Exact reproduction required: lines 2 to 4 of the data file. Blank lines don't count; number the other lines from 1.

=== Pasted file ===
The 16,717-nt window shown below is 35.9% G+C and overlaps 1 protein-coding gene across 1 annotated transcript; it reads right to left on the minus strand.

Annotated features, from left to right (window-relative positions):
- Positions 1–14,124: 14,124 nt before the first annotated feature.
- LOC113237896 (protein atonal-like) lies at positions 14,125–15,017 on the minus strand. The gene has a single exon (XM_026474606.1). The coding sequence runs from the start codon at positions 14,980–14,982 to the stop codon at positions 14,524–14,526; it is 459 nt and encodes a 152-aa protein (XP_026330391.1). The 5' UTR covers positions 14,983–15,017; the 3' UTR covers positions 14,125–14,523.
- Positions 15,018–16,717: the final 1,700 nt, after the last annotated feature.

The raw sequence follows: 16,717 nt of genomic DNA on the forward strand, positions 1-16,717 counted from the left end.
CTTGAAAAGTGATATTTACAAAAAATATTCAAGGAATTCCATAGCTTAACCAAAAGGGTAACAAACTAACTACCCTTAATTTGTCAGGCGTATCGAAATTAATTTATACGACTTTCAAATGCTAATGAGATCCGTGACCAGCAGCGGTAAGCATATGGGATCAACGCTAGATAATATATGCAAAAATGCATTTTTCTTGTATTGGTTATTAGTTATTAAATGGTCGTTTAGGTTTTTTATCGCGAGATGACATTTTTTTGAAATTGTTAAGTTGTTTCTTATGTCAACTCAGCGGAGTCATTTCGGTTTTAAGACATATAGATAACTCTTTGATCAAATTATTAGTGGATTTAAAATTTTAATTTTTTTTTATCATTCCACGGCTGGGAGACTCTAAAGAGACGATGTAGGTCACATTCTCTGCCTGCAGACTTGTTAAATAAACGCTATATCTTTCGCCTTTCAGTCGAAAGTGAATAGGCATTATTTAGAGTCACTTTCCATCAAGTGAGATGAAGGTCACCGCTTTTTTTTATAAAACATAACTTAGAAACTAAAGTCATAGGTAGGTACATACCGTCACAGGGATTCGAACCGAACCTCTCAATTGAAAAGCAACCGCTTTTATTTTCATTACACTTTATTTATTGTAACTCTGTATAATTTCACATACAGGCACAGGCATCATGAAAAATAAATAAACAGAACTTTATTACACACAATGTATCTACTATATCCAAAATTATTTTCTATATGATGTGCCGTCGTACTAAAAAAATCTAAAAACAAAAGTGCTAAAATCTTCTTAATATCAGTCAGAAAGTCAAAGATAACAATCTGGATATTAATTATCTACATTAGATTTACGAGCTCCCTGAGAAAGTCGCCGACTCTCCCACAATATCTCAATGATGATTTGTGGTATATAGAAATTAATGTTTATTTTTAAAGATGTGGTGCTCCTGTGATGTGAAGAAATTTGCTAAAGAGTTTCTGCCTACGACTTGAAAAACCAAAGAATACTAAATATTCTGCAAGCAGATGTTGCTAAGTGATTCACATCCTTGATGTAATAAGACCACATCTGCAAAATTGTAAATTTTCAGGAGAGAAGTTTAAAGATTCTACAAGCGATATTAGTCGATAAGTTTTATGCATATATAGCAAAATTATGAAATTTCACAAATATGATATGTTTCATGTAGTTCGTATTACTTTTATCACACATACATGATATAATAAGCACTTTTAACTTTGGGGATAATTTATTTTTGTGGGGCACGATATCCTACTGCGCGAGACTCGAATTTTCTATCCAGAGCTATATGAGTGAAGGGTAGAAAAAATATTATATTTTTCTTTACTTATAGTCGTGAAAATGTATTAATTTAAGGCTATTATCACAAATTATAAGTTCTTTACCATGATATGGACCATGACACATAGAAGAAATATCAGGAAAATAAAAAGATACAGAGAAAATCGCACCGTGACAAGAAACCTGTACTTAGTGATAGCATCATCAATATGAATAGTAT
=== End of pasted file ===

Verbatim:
Annotated features, from left to right (window-relative positions):
- Positions 1–14,124: 14,124 nt before the first annotated feature.
- LOC113237896 (protein atonal-like) lies at positions 14,125–15,017 on the minus strand. The gene has a single exon (XM_026474606.1). The coding sequence runs from the start codon at positions 14,980–14,982 to the stop codon at positions 14,524–14,526; it is 459 nt and encodes a 152-aa protein (XP_026330391.1). The 5' UTR covers positions 14,983–15,017; the 3' UTR covers positions 14,125–14,523.